Goodman Applauds Imminent End Of Social Security Earnings Test


WASHINGTON (March 7, 2000) - The following statement was released by National Center for Policy Analysis (NCPASM) President John C. Goodman, commenting on the U.S. Senate's plan to vote on a repeal of the earnings test for Social Security benefits:

"The earnings test is a depression-era relic that punishes people for working. It has no place is today's world.

"Now that the Senate looks to follow in the footsteps of the House in passing this repeal, the NCPA's decade long dream may soon become reality."

The Senate will soon be considering legislation that the House passed last week to eliminate the earnings test. The Senate's bipartisan Earnings Test Elimination Act (S. 2074), introduced by Senator John Ashcroft of Missouri has 35 cosponsors, and is virtually identical to the earning test bill Congressman Sam Johnson of Texas introduced in the House.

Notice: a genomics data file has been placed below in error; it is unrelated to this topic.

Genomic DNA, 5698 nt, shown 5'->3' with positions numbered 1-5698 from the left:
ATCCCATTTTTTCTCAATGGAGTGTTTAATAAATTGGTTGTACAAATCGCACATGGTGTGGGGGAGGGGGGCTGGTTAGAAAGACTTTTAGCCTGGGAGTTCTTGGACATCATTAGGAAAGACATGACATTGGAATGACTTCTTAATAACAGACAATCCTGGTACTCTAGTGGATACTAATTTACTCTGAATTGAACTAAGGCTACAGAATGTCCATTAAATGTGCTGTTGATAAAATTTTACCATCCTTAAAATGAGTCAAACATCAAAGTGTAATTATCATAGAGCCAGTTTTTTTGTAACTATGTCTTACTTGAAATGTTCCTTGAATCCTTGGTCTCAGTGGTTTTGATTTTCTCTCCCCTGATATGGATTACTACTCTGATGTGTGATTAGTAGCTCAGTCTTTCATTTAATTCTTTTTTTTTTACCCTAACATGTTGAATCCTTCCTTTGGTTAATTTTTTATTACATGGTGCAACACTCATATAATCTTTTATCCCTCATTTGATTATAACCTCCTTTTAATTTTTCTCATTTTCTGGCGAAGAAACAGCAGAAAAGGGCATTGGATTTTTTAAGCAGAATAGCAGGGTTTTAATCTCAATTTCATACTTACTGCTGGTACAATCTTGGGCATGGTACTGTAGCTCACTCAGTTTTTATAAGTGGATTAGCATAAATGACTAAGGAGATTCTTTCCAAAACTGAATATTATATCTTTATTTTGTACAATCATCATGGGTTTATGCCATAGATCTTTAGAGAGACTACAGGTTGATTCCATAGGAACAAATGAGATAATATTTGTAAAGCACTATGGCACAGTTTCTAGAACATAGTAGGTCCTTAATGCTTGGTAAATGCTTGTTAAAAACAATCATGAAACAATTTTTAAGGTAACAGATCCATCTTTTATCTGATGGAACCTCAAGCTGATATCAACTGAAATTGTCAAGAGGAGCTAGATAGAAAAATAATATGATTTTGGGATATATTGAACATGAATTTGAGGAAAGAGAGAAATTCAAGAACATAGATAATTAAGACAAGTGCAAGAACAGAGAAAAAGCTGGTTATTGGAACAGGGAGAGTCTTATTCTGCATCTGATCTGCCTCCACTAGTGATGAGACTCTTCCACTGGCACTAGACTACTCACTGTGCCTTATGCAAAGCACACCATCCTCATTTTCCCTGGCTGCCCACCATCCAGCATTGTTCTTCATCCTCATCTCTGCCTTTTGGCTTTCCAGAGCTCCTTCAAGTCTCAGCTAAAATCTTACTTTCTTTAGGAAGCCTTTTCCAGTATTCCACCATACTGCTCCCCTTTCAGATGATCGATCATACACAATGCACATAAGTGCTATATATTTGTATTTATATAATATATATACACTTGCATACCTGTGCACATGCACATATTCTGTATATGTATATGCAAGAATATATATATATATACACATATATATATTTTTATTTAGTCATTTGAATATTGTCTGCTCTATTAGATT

The Social Security earnings test limits the amount of income seniors may earn before losing their Social Security benefits. Current law reduces benefits by $1 for every $3 in earnings above $11,280 annually for retirees between 65 and 70 years of age.

1980s, the NCPA released a groundbreaking study on the issue. The study was released at a news conference featuring several young House members, including Reps. Dick Armey and Dennis Hastert.